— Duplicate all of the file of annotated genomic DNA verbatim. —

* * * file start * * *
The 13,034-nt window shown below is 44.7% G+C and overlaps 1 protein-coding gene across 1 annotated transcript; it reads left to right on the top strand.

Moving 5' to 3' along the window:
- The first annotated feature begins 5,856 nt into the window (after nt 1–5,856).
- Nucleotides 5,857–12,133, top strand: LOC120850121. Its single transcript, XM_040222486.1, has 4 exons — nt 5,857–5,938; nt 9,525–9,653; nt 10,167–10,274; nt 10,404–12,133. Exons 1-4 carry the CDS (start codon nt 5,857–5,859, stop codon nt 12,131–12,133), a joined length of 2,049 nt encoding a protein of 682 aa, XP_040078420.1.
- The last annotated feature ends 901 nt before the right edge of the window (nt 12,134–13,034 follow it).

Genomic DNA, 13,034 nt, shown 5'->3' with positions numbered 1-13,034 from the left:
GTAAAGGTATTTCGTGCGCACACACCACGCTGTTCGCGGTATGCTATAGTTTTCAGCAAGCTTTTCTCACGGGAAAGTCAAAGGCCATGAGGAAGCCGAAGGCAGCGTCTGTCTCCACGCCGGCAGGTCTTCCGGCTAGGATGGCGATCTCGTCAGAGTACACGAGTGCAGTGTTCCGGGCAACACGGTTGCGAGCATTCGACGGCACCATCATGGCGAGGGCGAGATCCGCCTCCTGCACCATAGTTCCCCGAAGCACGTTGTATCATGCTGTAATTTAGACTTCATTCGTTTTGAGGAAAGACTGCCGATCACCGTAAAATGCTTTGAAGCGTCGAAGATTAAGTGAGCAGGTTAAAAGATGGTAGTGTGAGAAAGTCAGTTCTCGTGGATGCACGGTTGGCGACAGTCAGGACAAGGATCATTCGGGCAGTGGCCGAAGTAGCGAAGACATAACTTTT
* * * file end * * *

The 13,034-nt window shown below is 44.7% G+C and overlaps 1 protein-coding gene across 1 annotated transcript; it reads left to right on the top strand.

Moving 5' to 3' along the window:
- The first annotated feature begins 5,856 nt into the window (after nt 1–5,856).
- Nucleotides 5,857–12,133, top strand: LOC120850121. Its single transcript, XM_040222486.1, has 4 exons — nt 5,857–5,938; nt 9,525–9,653; nt 10,167–10,274; nt 10,404–12,133. Exons 1-4 carry the CDS (start codon nt 5,857–5,859, stop codon nt 12,131–12,133), a joined length of 2,049 nt encoding a protein of 682 aa, XP_040078420.1.
- The last annotated feature ends 901 nt before the right edge of the window (nt 12,134–13,034 follow it).

Genomic DNA, 13,034 nt, shown 5'->3' with positions numbered 1-13,034 from the left:
GTAAAGGTATTTCGTGCGCACACACCACGCTGTTCGCGGTATGCTATAGTTTTCAGCAAGCTTTTCTCACGGGAAAGTCAAAGGCCATGAGGAAGCCGAAGGCAGCGTCTGTCTCCACGCCGGCAGGTCTTCCGGCTAGGATGGCGATCTCGTCAGAGTACACGAGTGCAGTGTTCCGGGCAACACGGTTGCGAGCATTCGACGGCACCATCATGGCGAGGGCGAGATCCGCCTCCTGCACCATAGTTCCCCGAAGCACGTTGTATCATGCTGTAATTTAGACTTCATTCGTTTTGAGGAAAGACTGCCGATCACCGTAAAATGCTTTGAAGCGTCGAAGATTAAGTGAGCAGGTTAAAAGATGGTAGTGTGAGAAAGTCAGTTCTCGTGGATGCACGGTTGGCGACAGTCAGGACAAGGATCATTCGGGCAGTGGCCGAAGTAGCGAAGACATAACTTTT